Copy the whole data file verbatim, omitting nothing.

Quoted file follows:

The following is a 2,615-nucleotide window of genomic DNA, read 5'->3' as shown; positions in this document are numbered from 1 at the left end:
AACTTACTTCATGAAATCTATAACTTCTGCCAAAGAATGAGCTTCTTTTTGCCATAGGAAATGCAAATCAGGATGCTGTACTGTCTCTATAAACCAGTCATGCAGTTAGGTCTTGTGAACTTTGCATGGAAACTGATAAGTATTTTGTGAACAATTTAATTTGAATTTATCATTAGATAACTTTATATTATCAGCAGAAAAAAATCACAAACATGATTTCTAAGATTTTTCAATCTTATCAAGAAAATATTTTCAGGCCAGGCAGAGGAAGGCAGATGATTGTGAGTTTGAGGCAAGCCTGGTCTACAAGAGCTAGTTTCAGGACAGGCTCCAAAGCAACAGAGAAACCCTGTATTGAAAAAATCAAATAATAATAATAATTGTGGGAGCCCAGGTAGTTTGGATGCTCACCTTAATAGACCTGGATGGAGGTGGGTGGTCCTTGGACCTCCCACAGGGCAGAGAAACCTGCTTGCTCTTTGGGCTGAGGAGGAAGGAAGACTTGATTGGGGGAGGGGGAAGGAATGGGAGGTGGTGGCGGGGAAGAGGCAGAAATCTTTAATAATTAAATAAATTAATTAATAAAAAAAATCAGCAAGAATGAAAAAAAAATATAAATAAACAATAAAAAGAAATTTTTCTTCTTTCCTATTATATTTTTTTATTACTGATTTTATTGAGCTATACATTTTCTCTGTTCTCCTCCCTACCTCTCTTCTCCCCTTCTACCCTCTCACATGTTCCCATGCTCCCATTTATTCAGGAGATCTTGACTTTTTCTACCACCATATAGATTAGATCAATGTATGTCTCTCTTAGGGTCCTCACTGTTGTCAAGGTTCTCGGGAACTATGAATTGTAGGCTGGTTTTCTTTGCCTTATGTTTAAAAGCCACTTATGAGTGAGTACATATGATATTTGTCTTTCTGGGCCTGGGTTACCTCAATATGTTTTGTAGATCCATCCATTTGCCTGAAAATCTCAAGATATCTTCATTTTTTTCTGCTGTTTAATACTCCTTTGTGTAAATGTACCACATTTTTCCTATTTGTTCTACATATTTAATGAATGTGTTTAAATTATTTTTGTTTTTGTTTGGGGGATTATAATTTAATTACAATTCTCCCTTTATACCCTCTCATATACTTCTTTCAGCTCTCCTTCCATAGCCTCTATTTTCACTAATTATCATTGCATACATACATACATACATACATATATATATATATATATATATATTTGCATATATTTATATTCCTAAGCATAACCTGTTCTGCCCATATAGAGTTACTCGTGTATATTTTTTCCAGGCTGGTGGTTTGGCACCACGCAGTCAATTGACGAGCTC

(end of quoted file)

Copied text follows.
The following is a 2,615-nucleotide window of genomic DNA, read 5'->3' as shown; positions in this document are numbered from 1 at the left end:
AACTTACTTCATGAAATCTATAACTTCTGCCAAAGAATGAGCTTCTTTTTGCCATAGGAAATGCAAATCAGGATGCTGTACTGTCTCTATAAACCAGTCATGCAGTTAGGTCTTGTGAACTTTGCATGGAAACTGATAAGTATTTTGTGAACAATTTAATTTGAATTTATCATTAGATAACTTTATATTATCAGCAGAAAAAAATCACAAACATGATTTCTAAGATTTTTCAATCTTATCAAGAAAATATTTTCAGGCCAGGCAGAGGAAGGCAGATGATTGTGAGTTTGAGGCAAGCCTGGTCTACAAGAGCTAGTTTCAGGACAGGCTCCAAAGCAACAGAGAAACCCTGTATTGAAAAAATCAAATAATAATAATAATTGTGGGAGCCCAGGTAGTTTGGATGCTCACCTTAATAGACCTGGATGGAGGTGGGTGGTCCTTGGACCTCCCACAGGGCAGAGAAACCTGCTTGCTCTTTGGGCTGAGGAGGAAGGAAGACTTGATTGGGGGAGGGGGAAGGAATGGGAGGTGGTGGCGGGGAAGAGGCAGAAATCTTTAATAATTAAATAAATTAATTAATAAAAAAAATCAGCAAGAATGAAAAAAAAATATAAATAAACAATAAAAAGAAATTTTTCTTCTTTCCTATTATATTTTTTTATTACTGATTTTATTGAGCTATACATTTTCTCTGTTCTCCTCCCTACCTCTCTTCTCCCCTTCTACCCTCTCACATGTTCCCATGCTCCCATTTATTCAGGAGATCTTGACTTTTTCTACCACCATATAGATTAGATCAATGTATGTCTCTCTTAGGGTCCTCACTGTTGTCAAGGTTCTCGGGAACTATGAATTGTAGGCTGGTTTTCTTTGCCTTATGTTTAAAAGCCACTTATGAGTGAGTACATATGATATTTGTCTTTCTGGGCCTGGGTTACCTCAATATGTTTTGTAGATCCATCCATTTGCCTGAAAATCTCAAGATATCTTCATTTTTTTCTGCTGTTTAATACTCCTTTGTGTAAATGTACCACATTTTTCCTATTTGTTCTACATATTTAATGAATGTGTTTAAATTATTTTTGTTTTTGTTTGGGGGATTATAATTTAATTACAATTCTCCCTTTATACCCTCTCATATACTTCTTTCAGCTCTCCTTCCATAGCCTCTATTTTCACTAATTATCATTGCATACATACATACATACATACATATATATATATATATATATATATTTGCATATATTTATATTCCTAAGCATAACCTGTTCTGCCCATATAGAGTTACTCGTGTATATTTTTTCCAGGCTGGTGGTTTGGCACCACGCAGTCAATTGACGAGCTC